The technical office of the Contentious-Administrative Chamber of the Supreme Court has issued a first report on the decree-law approved this week by the Government that deposited in the High Court the last word on the sanitary restrictions that the autonomous communities adopt after the state of alarm. The document, advanced by El Confidencial and to which elDiario.es has had access, warns about the “numerous questions” and the “practical problems” of the express resource approved by the Government.
But not only that. Although it does not make an in-depth analysis, it alludes to the “constitutionality problem” that it may pose by placing the courts “as a sort of executive co-participants in the process of adopting administrative measures, in the manner of shared administrative powers”. And it also points, on the other hand, to a “possible insufficiency” of this type of norm —a decree law— to regulate issues that affect fundamental rights. However, he does not go into a more detailed analysis of these possible legal problems and states that “both issues require a thorough study that cannot now be addressed.”
However, it does pronounce on the main reason put forward by the Government to promote this reform: the unification of criteria in the courts in the face of the trickle of judicial decisions that are not always homogeneous on these measures. According to the explanatory memorandum of the royal decree, the introduction of the appeal is intended to “standardize doctrine” before the “divergent positions” of the regional courts. The lawyers of the Supreme Court, however, are not so clear about it and warn that “this may not happen”, because “it may well happen that the Chamber reaches the conclusion that the appeal specifically examined is inadmissible. ”.
In this regard, the report explains that it may happen that, given that the prior procedure to determine whether the legal requirements to admit the appeal are met, it is the Chamber itself that in its resolution establishes that it should be inadmissible for that reason or because there is no cassational interest “- for example because it is” a purely casuistic question “- and does not study or rule on the merits of the matter. In this regard, it regrets that this preparation phase is suppressed allowing it to be presented directly before the Supreme Court, which “It raises numerous questions and practical problems” referring above all to the impossibility of filtering these legal requirements and the appeal interest.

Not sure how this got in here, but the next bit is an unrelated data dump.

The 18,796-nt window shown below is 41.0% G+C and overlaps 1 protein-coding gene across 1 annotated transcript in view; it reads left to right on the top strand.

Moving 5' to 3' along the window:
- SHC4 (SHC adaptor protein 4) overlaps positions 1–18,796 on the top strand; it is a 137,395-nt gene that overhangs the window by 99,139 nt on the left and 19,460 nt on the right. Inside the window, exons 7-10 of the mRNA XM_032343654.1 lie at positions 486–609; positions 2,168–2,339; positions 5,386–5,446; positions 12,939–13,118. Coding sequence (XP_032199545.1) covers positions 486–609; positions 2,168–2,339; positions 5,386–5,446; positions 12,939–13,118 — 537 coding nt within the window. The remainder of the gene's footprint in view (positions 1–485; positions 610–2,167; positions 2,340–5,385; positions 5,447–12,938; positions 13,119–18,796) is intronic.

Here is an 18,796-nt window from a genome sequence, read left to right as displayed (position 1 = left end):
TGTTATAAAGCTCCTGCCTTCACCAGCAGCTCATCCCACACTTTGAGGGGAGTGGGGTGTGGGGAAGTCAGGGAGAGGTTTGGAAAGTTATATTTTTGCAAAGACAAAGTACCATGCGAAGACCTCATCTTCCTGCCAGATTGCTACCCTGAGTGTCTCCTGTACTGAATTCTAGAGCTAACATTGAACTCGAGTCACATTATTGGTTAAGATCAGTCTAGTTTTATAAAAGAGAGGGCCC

The lawyers also question the speed that the Government wants to print this express appeal, with a maximum resolution period of eleven days from the challenge, much shorter than usual. In this regard, the report says that if, as is to be feared, litigation in this matter multiplies, it will be “very problematic” to resolve the appeals in such a short time, given that the Supreme Court will access, probably on coincident dates, resources from of any lower courts of this contentious-administrative jurisdictional order.
“In this situation, the Section in charge of processing and resolving these appeals will most likely need the assistance of the Technical Cabinet, in order to meet the procedural deadlines thus set,” says the report. And he adds that, therefore, it is “urgent” to insist on the provision of personal and material resources for the Cabinet staff, already saturated with work with the dedication that is requested from the common and general appeal.